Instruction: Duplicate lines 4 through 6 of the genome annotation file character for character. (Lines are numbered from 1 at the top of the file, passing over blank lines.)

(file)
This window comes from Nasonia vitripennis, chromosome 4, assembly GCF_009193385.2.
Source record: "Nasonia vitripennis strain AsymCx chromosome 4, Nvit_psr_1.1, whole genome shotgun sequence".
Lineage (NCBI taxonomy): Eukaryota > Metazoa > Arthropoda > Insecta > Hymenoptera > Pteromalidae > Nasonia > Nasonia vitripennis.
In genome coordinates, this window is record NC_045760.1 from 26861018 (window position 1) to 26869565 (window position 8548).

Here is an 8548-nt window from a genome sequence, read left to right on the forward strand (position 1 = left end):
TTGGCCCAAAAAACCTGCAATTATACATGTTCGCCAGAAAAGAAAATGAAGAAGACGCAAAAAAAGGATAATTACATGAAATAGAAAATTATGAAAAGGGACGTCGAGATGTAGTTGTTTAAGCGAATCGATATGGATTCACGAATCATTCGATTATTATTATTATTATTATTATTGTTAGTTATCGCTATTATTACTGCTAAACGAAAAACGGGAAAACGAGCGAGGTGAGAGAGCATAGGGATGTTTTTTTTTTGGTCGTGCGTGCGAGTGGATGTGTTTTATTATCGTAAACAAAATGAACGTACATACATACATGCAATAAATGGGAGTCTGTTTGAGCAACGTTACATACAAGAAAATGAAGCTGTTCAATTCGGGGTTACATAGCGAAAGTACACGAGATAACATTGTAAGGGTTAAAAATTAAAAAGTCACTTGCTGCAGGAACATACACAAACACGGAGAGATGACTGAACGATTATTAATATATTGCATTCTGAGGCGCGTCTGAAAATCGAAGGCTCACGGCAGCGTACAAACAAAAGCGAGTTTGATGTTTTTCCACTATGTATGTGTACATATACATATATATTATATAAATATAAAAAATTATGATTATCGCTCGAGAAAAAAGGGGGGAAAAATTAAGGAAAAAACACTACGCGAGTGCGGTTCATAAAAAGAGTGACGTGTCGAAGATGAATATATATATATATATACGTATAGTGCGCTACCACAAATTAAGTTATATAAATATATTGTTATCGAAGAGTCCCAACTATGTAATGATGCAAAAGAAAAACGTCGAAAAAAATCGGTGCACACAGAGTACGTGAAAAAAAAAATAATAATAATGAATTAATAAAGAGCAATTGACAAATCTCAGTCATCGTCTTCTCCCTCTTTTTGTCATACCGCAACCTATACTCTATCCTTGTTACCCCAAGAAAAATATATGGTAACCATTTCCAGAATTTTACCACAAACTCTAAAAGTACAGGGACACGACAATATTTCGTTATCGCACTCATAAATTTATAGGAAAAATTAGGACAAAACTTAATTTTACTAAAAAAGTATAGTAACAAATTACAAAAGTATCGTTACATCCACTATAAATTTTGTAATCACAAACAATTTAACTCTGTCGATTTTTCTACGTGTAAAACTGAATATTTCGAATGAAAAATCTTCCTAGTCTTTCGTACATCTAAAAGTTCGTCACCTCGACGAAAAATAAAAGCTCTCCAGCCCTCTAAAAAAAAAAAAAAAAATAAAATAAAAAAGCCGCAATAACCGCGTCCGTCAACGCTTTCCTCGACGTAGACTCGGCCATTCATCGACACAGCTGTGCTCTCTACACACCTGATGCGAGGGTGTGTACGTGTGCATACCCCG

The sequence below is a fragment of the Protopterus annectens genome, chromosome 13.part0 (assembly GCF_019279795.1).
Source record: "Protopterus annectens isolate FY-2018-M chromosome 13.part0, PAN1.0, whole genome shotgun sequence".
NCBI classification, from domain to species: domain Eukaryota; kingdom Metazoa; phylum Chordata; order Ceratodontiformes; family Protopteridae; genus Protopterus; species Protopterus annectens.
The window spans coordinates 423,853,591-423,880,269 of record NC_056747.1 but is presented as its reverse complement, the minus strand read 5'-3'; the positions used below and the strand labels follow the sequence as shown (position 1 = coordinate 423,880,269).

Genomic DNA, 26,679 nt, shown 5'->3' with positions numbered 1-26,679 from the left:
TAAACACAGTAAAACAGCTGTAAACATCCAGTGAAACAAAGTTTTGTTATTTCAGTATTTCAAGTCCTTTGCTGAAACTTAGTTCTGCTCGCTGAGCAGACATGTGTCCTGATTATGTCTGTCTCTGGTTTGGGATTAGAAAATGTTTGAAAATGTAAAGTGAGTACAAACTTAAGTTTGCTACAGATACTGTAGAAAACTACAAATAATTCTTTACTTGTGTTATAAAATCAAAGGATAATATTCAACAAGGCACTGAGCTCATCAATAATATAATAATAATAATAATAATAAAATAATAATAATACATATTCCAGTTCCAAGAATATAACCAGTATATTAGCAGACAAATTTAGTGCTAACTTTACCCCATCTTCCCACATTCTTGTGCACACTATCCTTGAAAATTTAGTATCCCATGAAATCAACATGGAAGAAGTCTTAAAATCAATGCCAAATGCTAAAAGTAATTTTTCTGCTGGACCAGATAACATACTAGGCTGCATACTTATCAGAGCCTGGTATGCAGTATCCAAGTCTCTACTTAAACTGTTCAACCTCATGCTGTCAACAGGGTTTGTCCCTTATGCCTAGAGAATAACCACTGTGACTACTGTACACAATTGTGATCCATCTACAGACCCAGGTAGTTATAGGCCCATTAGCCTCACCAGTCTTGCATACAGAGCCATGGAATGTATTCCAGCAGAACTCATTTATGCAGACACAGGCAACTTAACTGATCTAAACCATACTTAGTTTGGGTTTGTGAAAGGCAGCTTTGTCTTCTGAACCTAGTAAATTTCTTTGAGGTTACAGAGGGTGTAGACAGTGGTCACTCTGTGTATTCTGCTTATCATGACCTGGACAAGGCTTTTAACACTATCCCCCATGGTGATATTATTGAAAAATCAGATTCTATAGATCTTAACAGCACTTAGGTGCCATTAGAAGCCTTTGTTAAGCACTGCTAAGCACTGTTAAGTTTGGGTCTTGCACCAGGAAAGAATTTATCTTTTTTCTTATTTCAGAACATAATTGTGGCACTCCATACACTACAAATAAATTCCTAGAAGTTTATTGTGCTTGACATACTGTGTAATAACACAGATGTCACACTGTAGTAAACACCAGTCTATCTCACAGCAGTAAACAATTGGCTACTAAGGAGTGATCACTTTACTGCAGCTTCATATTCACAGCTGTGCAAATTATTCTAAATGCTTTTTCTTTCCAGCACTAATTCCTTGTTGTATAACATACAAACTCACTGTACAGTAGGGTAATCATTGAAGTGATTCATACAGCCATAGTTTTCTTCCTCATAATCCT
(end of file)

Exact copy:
In genome coordinates, this window is record NC_045760.1 from 26861018 (window position 1) to 26869565 (window position 8548).

Here is an 8548-nt window from a genome sequence, read left to right on the forward strand (position 1 = left end):
TTGGCCCAAAAAACCTGCAATTATACATGTTCGCCAGAAAAGAAAATGAAGAAGACGCAAAAAAAGGATAATTACATGAAATAGAAAATTATGAAAAGGGACGTCGAGATGTAGTTGTTTAAGCGAATCGATATGGATTCACGAATCATTCGATTATTATTATTATTATTATTATTGTTAGTTATCGCTATTATTACTGCTAAACGAAAAACGGGAAAACGAGCGAGGTGAGAGAGCATAGGGATGTTTTTTTTTTGGTCGTGCGTGCGAGTGGATGTGTTTTATTATCGTAAACAAAATGAACGTACATACATACATGCAATAAATGGGAGTCTGTTTGAGCAACGTTACATACAAGAAAATGAAGCTGTTCAATTCGGGGTTACATAGCGAAAGTACACGAGATAACATTGTAAGGGTTAAAAATTAAAAAGTCACTTGCTGCAGGAACATACACAAACACGGAGAGATGACTGAACGATTATTAATATATTGCATTCTGAGGCGCGTCTGAAAATCGAAGGCTCACGGCAGCGTACAAACAAAAGCGAGTTTGATGTTTTTCCACTATGTATGTGTACATATACATATATATTATATAAATATAAAAAATTATGATTATCGCTCGAGAAAAAAGGGGGGAAAAATTAAGGAAAAAACACTACGCGAGTGCGGTTCATAAAAAGAGTGACGTGTCGAAGATGAATATATATATATATATACGTATAGTGCGCTACCACAAATTAAGTTATATAAATATATTGTTATCGAAGAGTCCCAACTATGTAATGATGCAAAAGAAAAACGTCGAAAAAAATCGGTGCACACAGAGTACGTGAAAAAAAAAATAATAATAATGAATTAATAAAGAGCAATTGACAAATCTCAGTCATCGTCTTCTCCCTCTTTTTGTCATACCGCAACCTATACTCTATCCTTGTTACCCCAAGAAAAATATATGGTAACCATTTCCAGAATTTTACCACAAACTCTAAAAGTACAGGGACACGACAATATTTCGTTATCGCACTCATAAATTTATAGGAAAAATTAGGACAAAACTTAATTTTACTAAAAAAGTATAGTAACAAATTACAAAAGTATCGTTACATCCACTATAAATTTTGTAATCACAAACAATTTAACTCTGTCGATTTTTCTACGTGTAAAACTGAATATTTCGAATGAAAAATCTTCCTAGTCTTTCGTACATCTAAAAGTTCGTCACCTCGACGAAAAATAAAAGCTCTCCAGCCCTCTAAAAAAAAAAAAAAAAATAAAATAAAAAAGCCGCAATAACCGCGTCCGTCAACGCTTTCCTCGACGTAGACTCGGCCATTCATCGACACAGCTGTGCTCTCTACACACCTGATGCGAGGGTGTGTACGTGTGCATACCCCG